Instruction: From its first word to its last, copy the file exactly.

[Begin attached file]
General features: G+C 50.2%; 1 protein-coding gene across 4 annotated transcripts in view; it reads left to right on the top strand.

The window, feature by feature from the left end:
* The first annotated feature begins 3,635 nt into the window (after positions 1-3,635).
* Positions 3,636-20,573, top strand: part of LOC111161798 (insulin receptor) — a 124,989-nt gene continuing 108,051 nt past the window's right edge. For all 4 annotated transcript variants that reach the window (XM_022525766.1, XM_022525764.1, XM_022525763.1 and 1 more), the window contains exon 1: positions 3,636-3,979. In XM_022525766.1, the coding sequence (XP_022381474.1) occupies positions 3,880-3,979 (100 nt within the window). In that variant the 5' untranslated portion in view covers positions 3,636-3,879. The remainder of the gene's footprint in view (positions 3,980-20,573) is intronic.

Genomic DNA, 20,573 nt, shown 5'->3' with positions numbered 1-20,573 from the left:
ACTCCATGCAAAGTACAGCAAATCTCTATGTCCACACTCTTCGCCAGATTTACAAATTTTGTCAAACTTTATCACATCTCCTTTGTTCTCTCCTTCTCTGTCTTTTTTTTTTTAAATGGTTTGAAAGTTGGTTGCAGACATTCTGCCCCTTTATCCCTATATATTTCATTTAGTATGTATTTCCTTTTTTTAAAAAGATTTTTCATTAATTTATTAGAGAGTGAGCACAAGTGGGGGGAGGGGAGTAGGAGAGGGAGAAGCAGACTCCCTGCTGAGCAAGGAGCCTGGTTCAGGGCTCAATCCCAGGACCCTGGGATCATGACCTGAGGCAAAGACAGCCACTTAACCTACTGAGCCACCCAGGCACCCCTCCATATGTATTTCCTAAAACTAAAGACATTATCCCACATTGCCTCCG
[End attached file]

General features: G+C 50.2%; 1 protein-coding gene across 4 annotated transcripts in view; it reads left to right on the top strand.

The window, feature by feature from the left end:
* The first annotated feature begins 3,635 nt into the window (after positions 1-3,635).
* Positions 3,636-20,573, top strand: part of LOC111161798 (insulin receptor) — a 124,989-nt gene continuing 108,051 nt past the window's right edge. For all 4 annotated transcript variants that reach the window (XM_022525766.1, XM_022525764.1, XM_022525763.1 and 1 more), the window contains exon 1: positions 3,636-3,979. In XM_022525766.1, the coding sequence (XP_022381474.1) occupies positions 3,880-3,979 (100 nt within the window). In that variant the 5' untranslated portion in view covers positions 3,636-3,879. The remainder of the gene's footprint in view (positions 3,980-20,573) is intronic.

Genomic DNA, 20,573 nt, shown 5'->3' with positions numbered 1-20,573 from the left:
ACTCCATGCAAAGTACAGCAAATCTCTATGTCCACACTCTTCGCCAGATTTACAAATTTTGTCAAACTTTATCACATCTCCTTTGTTCTCTCCTTCTCTGTCTTTTTTTTTTTAAATGGTTTGAAAGTTGGTTGCAGACATTCTGCCCCTTTATCCCTATATATTTCATTTAGTATGTATTTCCTTTTTTTAAAAAGATTTTTCATTAATTTATTAGAGAGTGAGCACAAGTGGGGGGAGGGGAGTAGGAGAGGGAGAAGCAGACTCCCTGCTGAGCAAGGAGCCTGGTTCAGGGCTCAATCCCAGGACCCTGGGATCATGACCTGAGGCAAAGACAGCCACTTAACCTACTGAGCCACCCAGGCACCCCTCCATATGTATTTCCTAAAACTAAAGACATTATCCCACATTGCCTCCG